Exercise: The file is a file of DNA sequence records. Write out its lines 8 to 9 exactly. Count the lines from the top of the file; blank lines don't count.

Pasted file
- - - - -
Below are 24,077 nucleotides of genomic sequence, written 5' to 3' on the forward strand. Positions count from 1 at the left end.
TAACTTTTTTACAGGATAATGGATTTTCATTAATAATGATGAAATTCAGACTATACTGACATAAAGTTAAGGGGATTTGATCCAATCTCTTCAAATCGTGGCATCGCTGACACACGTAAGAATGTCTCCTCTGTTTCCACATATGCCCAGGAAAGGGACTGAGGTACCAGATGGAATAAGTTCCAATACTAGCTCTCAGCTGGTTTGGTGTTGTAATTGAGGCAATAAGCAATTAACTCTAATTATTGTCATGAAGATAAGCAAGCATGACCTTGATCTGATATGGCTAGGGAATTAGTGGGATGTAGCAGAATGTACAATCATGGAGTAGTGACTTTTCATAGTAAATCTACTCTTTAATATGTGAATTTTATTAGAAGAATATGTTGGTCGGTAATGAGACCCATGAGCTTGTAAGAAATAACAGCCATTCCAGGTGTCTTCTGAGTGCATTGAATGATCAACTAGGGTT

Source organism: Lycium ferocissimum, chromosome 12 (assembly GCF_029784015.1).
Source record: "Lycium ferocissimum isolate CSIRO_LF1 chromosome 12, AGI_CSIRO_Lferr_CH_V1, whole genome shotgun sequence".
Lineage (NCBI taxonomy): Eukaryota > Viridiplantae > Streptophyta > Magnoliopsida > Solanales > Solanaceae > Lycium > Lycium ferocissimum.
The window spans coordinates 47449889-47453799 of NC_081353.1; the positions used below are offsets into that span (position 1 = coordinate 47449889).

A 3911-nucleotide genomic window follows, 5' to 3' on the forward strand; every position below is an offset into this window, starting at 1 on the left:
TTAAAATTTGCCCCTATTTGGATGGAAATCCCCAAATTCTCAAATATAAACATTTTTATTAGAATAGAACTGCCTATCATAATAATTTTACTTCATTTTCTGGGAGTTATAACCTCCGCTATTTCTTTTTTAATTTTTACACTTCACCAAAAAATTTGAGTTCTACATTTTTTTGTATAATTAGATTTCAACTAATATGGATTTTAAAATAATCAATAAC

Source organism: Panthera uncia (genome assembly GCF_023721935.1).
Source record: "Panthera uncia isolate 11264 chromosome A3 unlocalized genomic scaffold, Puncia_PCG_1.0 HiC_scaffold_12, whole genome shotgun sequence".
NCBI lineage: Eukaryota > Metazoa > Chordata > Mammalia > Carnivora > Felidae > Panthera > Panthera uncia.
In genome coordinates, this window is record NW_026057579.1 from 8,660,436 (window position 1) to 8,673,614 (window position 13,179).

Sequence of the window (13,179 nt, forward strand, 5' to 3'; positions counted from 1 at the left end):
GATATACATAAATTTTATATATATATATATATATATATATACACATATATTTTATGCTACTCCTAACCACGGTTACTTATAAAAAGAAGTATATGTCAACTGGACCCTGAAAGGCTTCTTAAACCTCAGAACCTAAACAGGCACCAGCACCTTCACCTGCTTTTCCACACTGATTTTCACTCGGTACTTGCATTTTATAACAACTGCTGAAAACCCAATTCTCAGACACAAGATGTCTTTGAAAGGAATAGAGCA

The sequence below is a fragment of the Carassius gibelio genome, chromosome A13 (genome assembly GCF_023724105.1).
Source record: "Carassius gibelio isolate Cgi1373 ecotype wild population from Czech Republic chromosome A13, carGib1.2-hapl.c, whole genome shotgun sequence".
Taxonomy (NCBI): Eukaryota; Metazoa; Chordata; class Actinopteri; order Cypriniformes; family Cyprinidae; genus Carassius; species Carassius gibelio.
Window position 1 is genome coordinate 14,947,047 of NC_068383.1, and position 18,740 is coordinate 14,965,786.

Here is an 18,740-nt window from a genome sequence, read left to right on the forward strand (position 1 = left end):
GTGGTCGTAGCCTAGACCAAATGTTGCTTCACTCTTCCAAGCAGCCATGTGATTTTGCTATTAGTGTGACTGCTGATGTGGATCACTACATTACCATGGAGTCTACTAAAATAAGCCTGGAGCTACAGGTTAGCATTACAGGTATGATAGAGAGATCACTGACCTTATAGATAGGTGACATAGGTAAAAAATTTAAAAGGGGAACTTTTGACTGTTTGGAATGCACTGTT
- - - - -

TTAAAATTTGCCCCTATTTGGATGGAAATCCCCAAATTCTCAAATATAAACATTTTTATTAGAATAGAACTGCCTATCATAATAATTTTACTTCATTTTCTGGGAGTTATAACCTCCGCTATTTCTTTTTTAATTTTTACACTTCACCAAAAAATTTGAGTTCTACATTTTTTTGTATAATTAGATTTCAACTAATATGGATTTTAAAATAATCAATAAC

Source organism: Panthera uncia (genome assembly GCF_023721935.1).